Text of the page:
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Want to defeat Van Drew and Trump in South Jersey? This is not how you do it
June 4, 2020
Amy Kennedy is running for Congress in South Jersey on a liberal platform that includes her commitment to election reform, with a pledge to get money out of politics, put small-dollar donors first, and overturn Citizens United.
Very laudable. Except it seems obvious to anyone with two eyes and a functioning brain that she is taking liberties with campaign finance laws, specifically with regard to super PACs, those shadowy political action committees that can spend unlimited sums of money to influence elections as long as it does not “coordinate” with the campaign it supports.
Kennedy’s great benefactor is Blue Organizing Project, a super PAC that has exactly one donor — her husband Patrick, son of Ted Kennedy and the former eight-term congressman from Rhode Island, who has shoveled $500,000 into the committee to pummel the other Democratic candidates on the July 7 primary ballot.
You read that right: one generous donor, her husband, 500K.
But it’s hard to quell suspicions of illegal coordination in this case — not when your campaign is conducted during a pandemic from one end of your dining room table, and the other end is occupied by your super PAC’s only donor.
That’s why the leading contender in the 2nd District primary, the eminent political author Brigid Callahan Harrison, has filed a complaint with the Federal Election Commission, after she was on the receiving end of the PAC’s recent $75,000 digital attack campaign.
Kennedy, for her part, swears there was never any coordination or knowledge of PAC spending. Her husband is mute. But just to clear up misconceptions, she has asked Blue Organizing Project to cease spending on her campaign.
What’s that smell? Oh right, the stench of hypocrisy. https://t.co/Ge6guEfNxm
— Brigid Callahan Harrison for Congress (@BrigidforSJ) May 29, 2020
Two problems: Those ads are still running, Harrison says, and Kennedy hasn’t asked the PAC to refund the rest of her husband’s money.
One more problem: It takes a willing suspension of disbelief to accept that these two people did not coordinate a political strategy — not when they live together, eat together, raise five kids together, and share a passion for the family business.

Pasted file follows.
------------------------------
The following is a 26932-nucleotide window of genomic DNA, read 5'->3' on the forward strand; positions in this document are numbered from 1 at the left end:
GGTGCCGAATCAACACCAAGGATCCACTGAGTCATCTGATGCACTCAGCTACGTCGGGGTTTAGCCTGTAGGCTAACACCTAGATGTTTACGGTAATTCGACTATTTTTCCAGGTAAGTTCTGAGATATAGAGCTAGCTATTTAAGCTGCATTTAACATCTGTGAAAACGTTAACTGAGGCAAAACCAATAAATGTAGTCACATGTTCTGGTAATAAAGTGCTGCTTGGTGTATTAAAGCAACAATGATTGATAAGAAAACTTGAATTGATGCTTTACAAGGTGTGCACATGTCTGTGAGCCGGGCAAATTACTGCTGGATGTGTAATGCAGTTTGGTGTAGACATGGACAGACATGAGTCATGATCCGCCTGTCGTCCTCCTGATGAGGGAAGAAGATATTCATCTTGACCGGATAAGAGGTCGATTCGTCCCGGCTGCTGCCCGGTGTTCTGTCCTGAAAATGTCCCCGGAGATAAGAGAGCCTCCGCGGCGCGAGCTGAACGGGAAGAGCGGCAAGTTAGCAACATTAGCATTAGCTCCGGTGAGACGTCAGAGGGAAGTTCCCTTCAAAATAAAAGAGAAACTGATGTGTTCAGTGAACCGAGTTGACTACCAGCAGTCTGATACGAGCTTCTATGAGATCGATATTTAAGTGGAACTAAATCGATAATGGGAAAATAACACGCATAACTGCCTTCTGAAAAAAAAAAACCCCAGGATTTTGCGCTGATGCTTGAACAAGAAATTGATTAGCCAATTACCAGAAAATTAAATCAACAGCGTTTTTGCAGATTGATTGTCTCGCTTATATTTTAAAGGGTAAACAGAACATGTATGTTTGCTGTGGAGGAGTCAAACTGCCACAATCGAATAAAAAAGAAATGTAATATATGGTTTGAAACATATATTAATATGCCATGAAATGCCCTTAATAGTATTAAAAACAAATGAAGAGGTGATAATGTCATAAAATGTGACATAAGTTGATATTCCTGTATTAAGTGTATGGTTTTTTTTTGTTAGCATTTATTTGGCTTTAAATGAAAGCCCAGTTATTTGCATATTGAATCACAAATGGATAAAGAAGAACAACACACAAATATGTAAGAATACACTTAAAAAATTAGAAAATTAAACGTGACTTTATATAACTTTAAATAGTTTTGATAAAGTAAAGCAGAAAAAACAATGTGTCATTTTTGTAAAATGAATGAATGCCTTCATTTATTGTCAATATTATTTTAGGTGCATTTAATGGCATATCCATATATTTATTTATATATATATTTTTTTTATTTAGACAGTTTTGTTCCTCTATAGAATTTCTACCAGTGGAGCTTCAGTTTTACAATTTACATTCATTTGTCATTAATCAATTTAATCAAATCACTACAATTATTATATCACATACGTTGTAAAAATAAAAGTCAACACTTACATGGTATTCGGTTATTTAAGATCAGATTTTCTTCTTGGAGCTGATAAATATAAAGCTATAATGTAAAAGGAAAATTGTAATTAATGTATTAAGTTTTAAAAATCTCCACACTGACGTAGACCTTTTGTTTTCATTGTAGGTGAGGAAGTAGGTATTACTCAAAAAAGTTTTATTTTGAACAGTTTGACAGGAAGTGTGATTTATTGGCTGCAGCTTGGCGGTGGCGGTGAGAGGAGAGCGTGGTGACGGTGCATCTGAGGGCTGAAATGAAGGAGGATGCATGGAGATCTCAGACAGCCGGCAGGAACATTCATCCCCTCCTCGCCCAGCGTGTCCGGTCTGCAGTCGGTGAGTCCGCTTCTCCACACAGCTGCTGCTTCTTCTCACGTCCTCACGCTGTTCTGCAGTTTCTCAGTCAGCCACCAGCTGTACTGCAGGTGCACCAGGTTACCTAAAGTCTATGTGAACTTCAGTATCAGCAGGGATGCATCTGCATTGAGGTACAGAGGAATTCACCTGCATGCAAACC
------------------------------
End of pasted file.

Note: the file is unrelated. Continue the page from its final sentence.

Not when the business is politics and the family is a fourth-generation American political dynasty.
“You have to be stupid or Bloomberg-rich to spend $500,000 without mentioning it to your spouse,” said Matthew Hale, the Seton Hall political scientist. “And to pretend that (coordination) didn’t happen and then to ask the PAC with $500,000 of your husband’s money in it to stop helping you defines chutzpah.
“At least $75,000 of it was already spent on attacking Harrison, and you can’t put that genie back in the bottle. I suppose if Kennedy was a true good government reformer she could give Harrison $75,000 to make it even. But that is even more fanciful than her not knowing about it in the first place.”
An unaffiliated Democratic campaign expert was more blunt, noting that “it doesn’t pass the laugh test.”
Equally laughable is the fact that End Citizens United, the political action committee dedicated to untangling byzantine campaign finance laws and driving megadonors out of politics, is not budging from its endorsement of Kennedy despite the revelations in NJ Globe.
An ECU spokesman explained that they’re sticking with Kennedy because “the only way to unrig the system is to elect leaders like Amy who will fight to change the system and who will put principles first.”
Cue the timeless maxim from Groucho Marx: “These are my principles, and if you don’t like them, well, I have others.”
In 33 days, South Jersey Democrats will choose a candidate they hope can unseat Republican incumbent Jeff Van Drew in November. They will not succeed by nominating someone who makes amateurish, unforced errors that will provide Donald Trump’s favorite convert an easy, negative narrative.